Hawkins Hopes New Routine Can Spark Change In Fortune

September 6, 2022
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The final day of the summer holidays can be a hectic one for families. Scrambling around at the eleventh hour to ensure children have everything ready for when that morning alarm signals the beginning of a new academic year. In the Hawkins household, life isn’t too different.

A busy morning for Barry Hawkins was capped off by dropping his son Harrison, who returns to school this week, at the hairdressers. Yet he was undecided whether to spend the afternoon at the gym, as he returns to training himself for the Cazoo British Open, or to soak up the last remnants of the summer sun at the pub.

Hawkins has been keeping busy, though. Filling the time around the BetVictor European Masters with a couple of trips away, both abroad and in the UK. He’s also been helping Harrison build a new gaming PC from scratch after the one he bought a year ago has already been surpassed by a newer model. Such are the times we live in.

Now, following a good showing in the BetVictor European Masters a fortnight ago in Fürth and several sweaty sessions at the local club, the Hawk is raring for the new campaign to fully click into gear.

“I’ve had a couple of weeks off since Germany and I’m back to work from Monday,” said Hawkins. “That gives me a good few weeks to focus on the British Open and the tournaments ahead.

“Because the table at the club was so hot, I was starting at 8am, doing three hours on my own. Then I had all day to do what I want, like going to gym. So I’ll take that routine up again this week.”

Keeping on top of his fitness is something that Hawkins has incorporated into his regular routine. It acts as a remedy. Irrespective of form and the typical peaks and troughs snooker players experience throughout a season, exercise offers a release.

“If you have those dips you can get out of it quicker if you’re exercising,” believes Hawkins. “I’ve had that a lot in my career – when you can’t be bothered to practise or you’ve had enough. I’m sure everyone gets that in their day-to-day life, it’s draining. But the fitness 100% works for me. If I feel like I’m having a down day, I go for a walk or go to the gym. Even if I don’t want to be there, I’ll push myself.”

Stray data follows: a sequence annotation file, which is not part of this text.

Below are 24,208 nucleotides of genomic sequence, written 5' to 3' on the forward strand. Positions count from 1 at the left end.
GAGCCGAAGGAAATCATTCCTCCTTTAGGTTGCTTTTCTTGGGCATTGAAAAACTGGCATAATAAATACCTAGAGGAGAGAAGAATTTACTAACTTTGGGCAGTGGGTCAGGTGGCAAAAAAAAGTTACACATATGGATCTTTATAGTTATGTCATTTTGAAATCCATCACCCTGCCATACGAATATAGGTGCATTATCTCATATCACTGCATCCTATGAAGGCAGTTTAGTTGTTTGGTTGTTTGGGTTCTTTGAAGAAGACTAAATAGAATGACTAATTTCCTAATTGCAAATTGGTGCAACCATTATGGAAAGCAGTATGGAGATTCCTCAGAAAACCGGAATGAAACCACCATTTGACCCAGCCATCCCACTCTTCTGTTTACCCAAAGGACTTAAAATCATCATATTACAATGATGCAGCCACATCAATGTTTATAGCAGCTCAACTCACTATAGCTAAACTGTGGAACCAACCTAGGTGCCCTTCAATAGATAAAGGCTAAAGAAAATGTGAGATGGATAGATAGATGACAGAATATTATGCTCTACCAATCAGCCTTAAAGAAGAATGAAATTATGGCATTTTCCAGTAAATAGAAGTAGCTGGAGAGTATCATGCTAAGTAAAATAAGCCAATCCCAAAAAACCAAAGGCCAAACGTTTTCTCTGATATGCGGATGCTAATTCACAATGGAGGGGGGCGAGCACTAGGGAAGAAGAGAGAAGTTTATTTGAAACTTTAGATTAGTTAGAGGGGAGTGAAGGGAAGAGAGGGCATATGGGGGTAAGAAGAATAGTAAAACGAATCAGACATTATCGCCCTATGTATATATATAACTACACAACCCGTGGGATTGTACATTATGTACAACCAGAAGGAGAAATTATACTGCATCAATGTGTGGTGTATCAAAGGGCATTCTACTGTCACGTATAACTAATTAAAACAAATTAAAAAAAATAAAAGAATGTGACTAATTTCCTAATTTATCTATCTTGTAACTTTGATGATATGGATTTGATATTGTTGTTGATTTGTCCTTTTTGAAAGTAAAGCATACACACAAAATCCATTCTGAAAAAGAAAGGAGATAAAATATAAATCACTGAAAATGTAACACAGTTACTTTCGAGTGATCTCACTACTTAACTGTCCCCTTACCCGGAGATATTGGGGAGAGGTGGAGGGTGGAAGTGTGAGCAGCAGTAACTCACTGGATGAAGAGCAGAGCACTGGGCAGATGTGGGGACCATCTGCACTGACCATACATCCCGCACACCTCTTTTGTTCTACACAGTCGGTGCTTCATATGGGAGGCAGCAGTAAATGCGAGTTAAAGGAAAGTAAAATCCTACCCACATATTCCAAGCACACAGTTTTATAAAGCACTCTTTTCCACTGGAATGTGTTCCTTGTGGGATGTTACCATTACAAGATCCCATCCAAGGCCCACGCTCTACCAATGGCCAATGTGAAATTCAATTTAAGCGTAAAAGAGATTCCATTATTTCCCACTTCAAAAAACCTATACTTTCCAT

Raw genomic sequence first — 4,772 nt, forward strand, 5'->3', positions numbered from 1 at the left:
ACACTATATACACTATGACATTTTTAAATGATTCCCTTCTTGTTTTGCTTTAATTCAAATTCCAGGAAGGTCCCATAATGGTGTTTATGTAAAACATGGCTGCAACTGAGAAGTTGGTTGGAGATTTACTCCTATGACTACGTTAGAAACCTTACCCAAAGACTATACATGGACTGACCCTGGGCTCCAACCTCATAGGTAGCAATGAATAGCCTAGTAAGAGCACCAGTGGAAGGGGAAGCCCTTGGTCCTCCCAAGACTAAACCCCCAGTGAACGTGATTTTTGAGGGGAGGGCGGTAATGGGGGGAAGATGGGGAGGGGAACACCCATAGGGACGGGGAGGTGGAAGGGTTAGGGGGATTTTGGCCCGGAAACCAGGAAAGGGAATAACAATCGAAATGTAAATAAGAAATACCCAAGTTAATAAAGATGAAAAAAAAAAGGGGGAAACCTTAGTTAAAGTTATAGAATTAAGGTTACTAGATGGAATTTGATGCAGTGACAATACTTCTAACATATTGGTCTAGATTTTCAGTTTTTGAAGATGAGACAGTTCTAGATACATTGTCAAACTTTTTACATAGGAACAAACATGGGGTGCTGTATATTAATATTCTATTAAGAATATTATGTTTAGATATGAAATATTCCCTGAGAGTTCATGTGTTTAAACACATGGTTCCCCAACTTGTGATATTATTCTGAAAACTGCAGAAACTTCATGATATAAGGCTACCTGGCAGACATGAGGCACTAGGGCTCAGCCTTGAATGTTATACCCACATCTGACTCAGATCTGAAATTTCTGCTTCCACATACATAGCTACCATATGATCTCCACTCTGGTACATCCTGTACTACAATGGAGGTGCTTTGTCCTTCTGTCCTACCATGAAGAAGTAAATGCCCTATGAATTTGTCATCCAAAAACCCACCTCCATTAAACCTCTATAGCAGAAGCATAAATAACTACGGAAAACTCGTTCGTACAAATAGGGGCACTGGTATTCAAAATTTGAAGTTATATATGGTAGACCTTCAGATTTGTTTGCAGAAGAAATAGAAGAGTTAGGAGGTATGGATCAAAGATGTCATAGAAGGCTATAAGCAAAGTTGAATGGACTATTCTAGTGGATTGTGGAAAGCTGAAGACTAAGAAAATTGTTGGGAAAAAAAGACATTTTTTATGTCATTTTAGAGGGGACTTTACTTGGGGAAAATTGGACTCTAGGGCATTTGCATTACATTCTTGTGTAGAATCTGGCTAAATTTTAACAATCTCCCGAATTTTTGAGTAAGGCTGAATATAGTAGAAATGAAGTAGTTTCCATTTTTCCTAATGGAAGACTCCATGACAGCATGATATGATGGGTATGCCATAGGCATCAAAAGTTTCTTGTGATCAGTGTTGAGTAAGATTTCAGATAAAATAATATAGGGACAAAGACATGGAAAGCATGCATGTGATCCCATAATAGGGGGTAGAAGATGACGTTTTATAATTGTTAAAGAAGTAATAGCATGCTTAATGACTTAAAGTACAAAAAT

For the past couple of weeks, the world number nine has been reflecting on yet “another” loss in a final. Kyren Wilson was the latest player to inflict an all too familiar feeling on the 43-year-old, securing a 9-3 victory at the BetVictor European Masters last month.

Hawkins has three ranking titles to his name, but would admit that his tally could have been higher, having reached the semi-finals of ranking events on 29 occasions. Yet the Englishman is adamant his game hasn’t felt this good for some time.

“Overall in Germany, that’s probably some of the best snooker I’ve played for a long time consistently,” professed Hawkins. “There were spells where I’d have a spurt of three or four frames where I wouldn’t miss. Looking back it was a really good start to the season.

“But I would have liked to win the trophy, whether I played rubbish or not. Like Kyren said, the main thing was to win the trophy and he’s 100% right. It wasn’t pretty but what would you rather, come home the winner or runner-up? I know what I’d prefer. That was disappointing, especially given how I played leading up to the final. I really expected to play well in that final.”

There are two sides to every story. And Hawkins is proof of that. Being a 12-time runner-up suggests he regularly falls at the final hurdle, however, it also demonstrates how regularly he reaches the business end of big tournaments.

“I feel like I’ve come up against some of the best players ever to pick up a cue in the Triple Crown finals,” he said. “Ronnie (O’Sullivan) has played out of his skin, last year it was Neil (Robertson), who was almost unplayable, like a robot. But I’ve got to look back and be proud of myself so far. Lots of players have done nowhere near as well as I have. I can’t think ‘what if.’ And I’ve still got time left so, I could have the best years ahead of me.

“I’ve never been one to brag about things or ever been overly confident around the circuit. You need that self-belief and confidence and I’ve tried to learn that. I put myself down. But this time I’ll try not to do that, I’ll look at it positively. I’ve done well in snooker, that’s what I’ve got to say.”

So it appears a fresh term has brought about a refreshing new perspective for Hawkins both physically and mentally. But what will read on his end-of-season report come May? A+ or must try harder? As Hawkins says, “who knows!”

Tickets remain on sale for this season’s Cazoo British Open, which takes place from September 26th to October 2nd in Milton Keynes. Click here to buy tickets now.



This post appeared first on World Snooker.

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